Next up is usually a little breakfast. Ham, Egg, & Cheese sandwich(you didn't think I was going to do this whole trip and not eat Ham & Cheese did you?) followed by a bowl of Mueslix and some honey.
On race days we usually make some Ham & Cheese, make some bottles, pack the race bag and head to the race course after breakfast. Gregory, Nele, and Chris our Belgian support crew usually show up 30 minutes before we depart. They have our bikes, hot water, tea, wheels, pretty much everything you need to race and be as comfortable as possible ready to rock for us.
We arrive to the races, somehow figure out inschrijption(registration, which is not always easy), while we do that Gregory and Chris set up our bikes and the tent with trainers, back to the van for a change of clothes, a sandwich, and then a quick inspection of the course. We figure out tire's, tire pressure, and the good lines. Back to the van to make any changes necessary to the equipment and then into the comfort of our folding chairs in the back of the van.
Sometimes its freezing back there, sometimes not so bad. Sometimes the condensation on the roof is dripping like a rain forest sometimes not so bad. We pin on our race numbers, talk about the course and start the mental preparations for the 1 hour of pain(or less). Maybe another Ham & Cheese, a Clif Bar, some Clif Bloks with extra caffeine and with 50 minutes before race start we are back outside for 20 minutes on the trainers. Once again Gregory and Chris have killed it and have our training bikes as clean as the day we got them and set up on the trainer with a slick rear wheel. With 30 minutes to go we are back in the van for a 15 minute superman session.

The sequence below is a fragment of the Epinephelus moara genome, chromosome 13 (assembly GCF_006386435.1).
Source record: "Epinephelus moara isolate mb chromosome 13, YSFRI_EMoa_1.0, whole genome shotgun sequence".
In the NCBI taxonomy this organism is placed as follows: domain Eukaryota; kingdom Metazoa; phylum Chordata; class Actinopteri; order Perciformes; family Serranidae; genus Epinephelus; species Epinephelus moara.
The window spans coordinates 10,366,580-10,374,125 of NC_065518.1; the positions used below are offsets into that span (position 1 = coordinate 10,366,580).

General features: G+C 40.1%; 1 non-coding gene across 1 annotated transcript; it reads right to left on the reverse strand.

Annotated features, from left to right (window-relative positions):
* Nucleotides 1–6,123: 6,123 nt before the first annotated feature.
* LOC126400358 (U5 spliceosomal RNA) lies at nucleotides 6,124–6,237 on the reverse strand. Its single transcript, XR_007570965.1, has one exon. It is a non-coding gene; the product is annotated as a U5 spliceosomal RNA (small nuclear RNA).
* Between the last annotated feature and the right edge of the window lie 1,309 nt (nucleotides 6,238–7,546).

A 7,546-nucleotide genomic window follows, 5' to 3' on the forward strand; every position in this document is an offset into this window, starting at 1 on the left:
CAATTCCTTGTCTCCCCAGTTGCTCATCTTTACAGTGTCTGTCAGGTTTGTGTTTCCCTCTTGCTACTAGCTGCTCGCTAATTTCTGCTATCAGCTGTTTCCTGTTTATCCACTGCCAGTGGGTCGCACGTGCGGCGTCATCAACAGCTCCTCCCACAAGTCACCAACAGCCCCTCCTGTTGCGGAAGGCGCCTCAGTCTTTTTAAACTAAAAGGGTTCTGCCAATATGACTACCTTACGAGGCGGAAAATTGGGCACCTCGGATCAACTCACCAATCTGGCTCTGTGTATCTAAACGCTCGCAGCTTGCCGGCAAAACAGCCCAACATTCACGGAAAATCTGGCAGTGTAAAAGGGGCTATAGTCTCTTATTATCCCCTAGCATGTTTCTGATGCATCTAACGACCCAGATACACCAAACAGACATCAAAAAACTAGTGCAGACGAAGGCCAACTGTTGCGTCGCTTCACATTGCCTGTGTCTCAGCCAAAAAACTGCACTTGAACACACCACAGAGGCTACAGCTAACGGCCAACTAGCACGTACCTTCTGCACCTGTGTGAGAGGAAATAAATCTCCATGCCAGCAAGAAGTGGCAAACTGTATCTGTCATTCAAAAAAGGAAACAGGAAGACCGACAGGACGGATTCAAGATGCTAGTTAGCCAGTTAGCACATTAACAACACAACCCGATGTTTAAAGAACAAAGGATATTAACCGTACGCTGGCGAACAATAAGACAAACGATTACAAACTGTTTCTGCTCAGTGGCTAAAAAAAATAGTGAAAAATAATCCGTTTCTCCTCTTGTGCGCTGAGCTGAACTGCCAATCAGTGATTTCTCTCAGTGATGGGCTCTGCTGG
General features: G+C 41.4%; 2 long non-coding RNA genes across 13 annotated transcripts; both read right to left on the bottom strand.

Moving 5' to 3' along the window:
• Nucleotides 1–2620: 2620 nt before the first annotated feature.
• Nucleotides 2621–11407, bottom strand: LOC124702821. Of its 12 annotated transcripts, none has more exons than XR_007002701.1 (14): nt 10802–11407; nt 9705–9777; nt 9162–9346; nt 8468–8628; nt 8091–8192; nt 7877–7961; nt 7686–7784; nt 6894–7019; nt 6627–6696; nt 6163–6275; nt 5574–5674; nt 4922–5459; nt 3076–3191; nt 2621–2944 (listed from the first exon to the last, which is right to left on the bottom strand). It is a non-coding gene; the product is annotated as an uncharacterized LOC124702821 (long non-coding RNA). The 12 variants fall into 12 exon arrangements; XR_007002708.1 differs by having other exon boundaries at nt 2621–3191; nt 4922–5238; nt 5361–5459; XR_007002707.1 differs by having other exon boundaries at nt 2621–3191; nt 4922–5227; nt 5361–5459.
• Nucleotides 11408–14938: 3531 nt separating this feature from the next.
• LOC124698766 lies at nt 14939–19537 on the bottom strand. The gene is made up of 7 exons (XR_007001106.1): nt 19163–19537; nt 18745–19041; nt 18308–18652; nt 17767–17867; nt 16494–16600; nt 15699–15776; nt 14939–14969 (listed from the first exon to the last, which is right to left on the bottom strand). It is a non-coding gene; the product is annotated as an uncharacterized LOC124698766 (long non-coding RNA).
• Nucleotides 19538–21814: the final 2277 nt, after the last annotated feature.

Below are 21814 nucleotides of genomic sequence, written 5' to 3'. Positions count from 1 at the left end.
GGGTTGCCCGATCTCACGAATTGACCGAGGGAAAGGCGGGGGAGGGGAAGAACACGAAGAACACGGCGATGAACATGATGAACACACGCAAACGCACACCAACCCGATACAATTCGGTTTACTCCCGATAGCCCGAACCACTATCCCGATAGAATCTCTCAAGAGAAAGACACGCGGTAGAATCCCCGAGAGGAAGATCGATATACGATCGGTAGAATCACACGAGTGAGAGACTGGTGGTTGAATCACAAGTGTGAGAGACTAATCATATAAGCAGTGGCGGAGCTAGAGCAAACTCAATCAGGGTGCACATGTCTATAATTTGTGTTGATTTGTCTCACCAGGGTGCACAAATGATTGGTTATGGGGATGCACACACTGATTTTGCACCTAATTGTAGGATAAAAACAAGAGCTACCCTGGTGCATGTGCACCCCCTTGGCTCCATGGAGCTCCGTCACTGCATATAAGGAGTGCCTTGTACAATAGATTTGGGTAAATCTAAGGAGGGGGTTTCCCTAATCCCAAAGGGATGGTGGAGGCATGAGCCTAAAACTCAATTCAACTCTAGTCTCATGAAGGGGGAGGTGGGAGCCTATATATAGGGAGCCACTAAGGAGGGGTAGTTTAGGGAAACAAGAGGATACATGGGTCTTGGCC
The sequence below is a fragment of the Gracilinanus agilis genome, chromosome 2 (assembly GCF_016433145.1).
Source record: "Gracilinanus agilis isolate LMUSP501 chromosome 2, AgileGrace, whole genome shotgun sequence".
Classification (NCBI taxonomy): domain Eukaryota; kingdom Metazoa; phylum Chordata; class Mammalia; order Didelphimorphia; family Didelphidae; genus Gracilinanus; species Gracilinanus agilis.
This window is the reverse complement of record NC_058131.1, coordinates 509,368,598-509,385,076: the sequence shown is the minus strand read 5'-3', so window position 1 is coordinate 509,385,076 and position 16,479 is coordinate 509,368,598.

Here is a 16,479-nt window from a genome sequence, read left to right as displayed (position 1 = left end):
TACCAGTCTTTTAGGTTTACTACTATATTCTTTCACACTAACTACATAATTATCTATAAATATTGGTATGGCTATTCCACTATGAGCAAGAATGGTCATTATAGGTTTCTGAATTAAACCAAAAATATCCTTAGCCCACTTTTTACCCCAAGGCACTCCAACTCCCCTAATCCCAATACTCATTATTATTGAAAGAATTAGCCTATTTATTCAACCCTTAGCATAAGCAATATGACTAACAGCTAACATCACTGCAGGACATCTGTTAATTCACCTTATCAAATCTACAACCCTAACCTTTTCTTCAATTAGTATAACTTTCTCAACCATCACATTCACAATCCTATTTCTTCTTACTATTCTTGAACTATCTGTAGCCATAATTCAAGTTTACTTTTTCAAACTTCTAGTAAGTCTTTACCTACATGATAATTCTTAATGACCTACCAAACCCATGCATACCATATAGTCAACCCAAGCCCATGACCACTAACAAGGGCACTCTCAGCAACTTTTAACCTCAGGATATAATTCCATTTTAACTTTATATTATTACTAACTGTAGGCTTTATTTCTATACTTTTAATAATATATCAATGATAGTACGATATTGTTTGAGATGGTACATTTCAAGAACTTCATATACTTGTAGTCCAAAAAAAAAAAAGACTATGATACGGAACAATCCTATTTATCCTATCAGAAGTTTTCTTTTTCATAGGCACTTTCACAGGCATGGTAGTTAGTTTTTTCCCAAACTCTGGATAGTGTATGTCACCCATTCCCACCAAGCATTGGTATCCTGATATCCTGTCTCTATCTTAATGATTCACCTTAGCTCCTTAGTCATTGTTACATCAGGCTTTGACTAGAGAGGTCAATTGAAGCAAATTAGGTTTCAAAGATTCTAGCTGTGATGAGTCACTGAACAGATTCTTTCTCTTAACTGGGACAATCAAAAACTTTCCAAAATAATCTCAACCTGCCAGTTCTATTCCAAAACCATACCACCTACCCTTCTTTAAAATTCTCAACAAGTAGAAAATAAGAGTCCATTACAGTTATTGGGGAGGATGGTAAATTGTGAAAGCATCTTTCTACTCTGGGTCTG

All wet clothes have to come off and all dry race clothes back on. Its nearly impossible not to get something that is suppose to stay dry soaking wet. You try to stay organized, but you favorite racing sock always goes missing. Just the left sock though. If not your socks, your gloves, your ear band, your left leg warmer....
With 15 minutes to go you eat your last bit of Belgian energy, check the tire pressure in all your wheels 4 more times, and then ride to the start line. Nele is there 3 minutes before they say go to take your jackets and then you are off. After the race she is the first person we see to return our jackets, open up the van, and pour us some hot tea. Once again to the back of the van for warmth, some recovery food, and a little reflection time of what just happend. We change again while Gregory and Chris once again shine our bikes so that we can do it again....all in all a dialed set up for a couple of Americans....
On non race days the mornings are much slower paced....e-mail, faceboook, e-mail facebook, podiuminsight, velonews, e-mail, facebook, cyclingnews, cxmagazine...etc
Laundry is in, shoes are on the Belgian drying rack(which leaves a quite unpleasant aroma in the house)clothes are re-organized. Blogs get updated, photos are downloaded. By 12:00 noon we are usually on our bikes for either a training ride or a recovery ride. Today a recovery ride....
After the ride we will be on the townies and head to the Delhaize for some groceries, the pharmacy for some ibuprofen and tiger balm, and a quick trip to the Chain Stay to visit the Canadians. While we do this Gregory will be dialing in the bikes on which we trained for the day. Usually another Ham & Cheese for lunch is thrown in there for some substenance, and dinner usually around 7:00.
After dinner is Belgian TV which is usually Discovery Channel, Dawsons Creek, or if we are really lucky the Simpsons. It only lasts for 10 minutes then we usually end up checking the e-mail, facebook, blogs, race results, youtube, e-mail, facebook etc...with a Belgain guy singing an old Disco song in Flemish on the TV. TV is on, but we are not watching, just some background noise. To Bed time around 11:00 for some Skype phone calls back home, one last e-mail check and some reading...then lights out.
Next up is the Azencross in Loenhout www.sport.be Thanks for reading and thanks to Joe Mathes and Brian Kingsbury for their donations.